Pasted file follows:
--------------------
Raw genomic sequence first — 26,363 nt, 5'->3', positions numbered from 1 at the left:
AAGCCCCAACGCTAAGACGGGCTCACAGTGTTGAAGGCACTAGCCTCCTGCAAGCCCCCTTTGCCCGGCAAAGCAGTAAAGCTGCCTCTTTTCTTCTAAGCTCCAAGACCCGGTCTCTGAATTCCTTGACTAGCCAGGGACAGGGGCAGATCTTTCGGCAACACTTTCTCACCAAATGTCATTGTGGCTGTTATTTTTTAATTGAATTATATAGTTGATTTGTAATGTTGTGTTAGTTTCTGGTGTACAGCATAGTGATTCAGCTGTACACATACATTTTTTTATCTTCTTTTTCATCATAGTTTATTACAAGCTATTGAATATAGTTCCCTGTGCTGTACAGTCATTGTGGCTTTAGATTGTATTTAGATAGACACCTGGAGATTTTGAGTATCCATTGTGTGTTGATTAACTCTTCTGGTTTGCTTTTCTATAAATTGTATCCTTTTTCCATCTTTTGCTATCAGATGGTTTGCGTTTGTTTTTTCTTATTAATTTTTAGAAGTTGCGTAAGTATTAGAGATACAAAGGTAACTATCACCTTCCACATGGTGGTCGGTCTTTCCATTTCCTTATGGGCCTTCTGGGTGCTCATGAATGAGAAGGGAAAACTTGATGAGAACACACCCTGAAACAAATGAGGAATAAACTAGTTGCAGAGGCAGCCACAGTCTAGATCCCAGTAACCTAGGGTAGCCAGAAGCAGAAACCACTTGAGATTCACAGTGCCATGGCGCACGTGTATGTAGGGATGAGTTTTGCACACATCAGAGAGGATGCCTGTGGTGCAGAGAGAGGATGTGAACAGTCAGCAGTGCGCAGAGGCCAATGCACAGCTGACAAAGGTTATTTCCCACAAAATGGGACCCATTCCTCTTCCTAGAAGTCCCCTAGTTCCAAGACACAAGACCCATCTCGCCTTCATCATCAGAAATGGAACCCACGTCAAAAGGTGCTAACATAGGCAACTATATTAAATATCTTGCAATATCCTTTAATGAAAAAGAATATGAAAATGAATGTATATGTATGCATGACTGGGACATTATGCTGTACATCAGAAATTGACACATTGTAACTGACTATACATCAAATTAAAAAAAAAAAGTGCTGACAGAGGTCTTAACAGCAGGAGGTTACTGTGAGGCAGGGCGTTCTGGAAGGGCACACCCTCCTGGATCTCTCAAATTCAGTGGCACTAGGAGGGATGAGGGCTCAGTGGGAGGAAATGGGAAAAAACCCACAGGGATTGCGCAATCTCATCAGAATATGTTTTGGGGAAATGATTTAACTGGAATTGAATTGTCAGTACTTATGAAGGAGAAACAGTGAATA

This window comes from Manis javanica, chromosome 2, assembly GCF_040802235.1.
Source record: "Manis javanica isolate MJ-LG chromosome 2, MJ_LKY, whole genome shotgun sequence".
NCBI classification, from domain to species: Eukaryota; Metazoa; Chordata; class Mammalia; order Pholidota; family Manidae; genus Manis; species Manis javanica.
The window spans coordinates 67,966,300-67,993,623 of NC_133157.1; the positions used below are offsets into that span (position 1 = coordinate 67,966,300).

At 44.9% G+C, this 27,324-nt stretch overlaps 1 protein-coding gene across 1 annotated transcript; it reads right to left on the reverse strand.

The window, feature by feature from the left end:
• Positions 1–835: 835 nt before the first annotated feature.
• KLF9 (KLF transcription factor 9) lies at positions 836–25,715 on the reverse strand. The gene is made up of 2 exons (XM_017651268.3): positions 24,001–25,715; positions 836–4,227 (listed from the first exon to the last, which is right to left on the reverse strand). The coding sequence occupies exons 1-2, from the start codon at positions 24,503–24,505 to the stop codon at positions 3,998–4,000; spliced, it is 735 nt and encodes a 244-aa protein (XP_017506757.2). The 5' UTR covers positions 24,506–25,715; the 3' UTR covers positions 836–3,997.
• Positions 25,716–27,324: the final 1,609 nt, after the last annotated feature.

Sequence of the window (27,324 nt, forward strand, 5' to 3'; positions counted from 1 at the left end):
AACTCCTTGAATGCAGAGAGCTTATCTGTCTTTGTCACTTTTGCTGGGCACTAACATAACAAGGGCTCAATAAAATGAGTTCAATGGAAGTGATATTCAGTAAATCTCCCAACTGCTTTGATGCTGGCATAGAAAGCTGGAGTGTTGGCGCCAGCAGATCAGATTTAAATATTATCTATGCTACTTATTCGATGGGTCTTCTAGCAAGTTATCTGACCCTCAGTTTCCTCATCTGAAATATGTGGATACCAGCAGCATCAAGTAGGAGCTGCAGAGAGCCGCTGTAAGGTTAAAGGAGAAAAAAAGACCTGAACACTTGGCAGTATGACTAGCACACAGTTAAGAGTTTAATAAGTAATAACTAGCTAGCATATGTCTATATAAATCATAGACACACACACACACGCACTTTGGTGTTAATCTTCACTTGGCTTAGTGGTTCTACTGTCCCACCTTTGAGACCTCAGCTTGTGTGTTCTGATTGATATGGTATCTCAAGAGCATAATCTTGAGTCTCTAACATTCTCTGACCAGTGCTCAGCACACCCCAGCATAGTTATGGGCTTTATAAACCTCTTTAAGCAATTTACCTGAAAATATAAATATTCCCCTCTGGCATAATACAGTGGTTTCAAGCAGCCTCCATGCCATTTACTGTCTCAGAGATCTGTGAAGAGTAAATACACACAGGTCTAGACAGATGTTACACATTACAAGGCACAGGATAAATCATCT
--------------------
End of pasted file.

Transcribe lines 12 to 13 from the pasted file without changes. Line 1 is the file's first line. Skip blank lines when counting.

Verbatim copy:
Sequence of the window (27,324 nt, forward strand, 5' to 3'; positions counted from 1 at the left end):
AACTCCTTGAATGCAGAGAGCTTATCTGTCTTTGTCACTTTTGCTGGGCACTAACATAACAAGGGCTCAATAAAATGAGTTCAATGGAAGTGATATTCAGTAAATCTCCCAACTGCTTTGATGCTGGCATAGAAAGCTGGAGTGTTGGCGCCAGCAGATCAGATTTAAATATTATCTATGCTACTTATTCGATGGGTCTTCTAGCAAGTTATCTGACCCTCAGTTTCCTCATCTGAAATATGTGGATACCAGCAGCATCAAGTAGGAGCTGCAGAGAGCCGCTGTAAGGTTAAAGGAGAAAAAAAGACCTGAACACTTGGCAGTATGACTAGCACACAGTTAAGAGTTTAATAAGTAATAACTAGCTAGCATATGTCTATATAAATCATAGACACACACACACACGCACTTTGGTGTTAATCTTCACTTGGCTTAGTGGTTCTACTGTCCCACCTTTGAGACCTCAGCTTGTGTGTTCTGATTGATATGGTATCTCAAGAGCATAATCTTGAGTCTCTAACATTCTCTGACCAGTGCTCAGCACACCCCAGCATAGTTATGGGCTTTATAAACCTCTTTAAGCAATTTACCTGAAAATATAAATATTCCCCTCTGGCATAATACAGTGGTTTCAAGCAGCCTCCATGCCATTTACTGTCTCAGAGATCTGTGAAGAGTAAATACACACAGGTCTAGACAGATGTTACACATTACAAGGCACAGGATAAATCATCT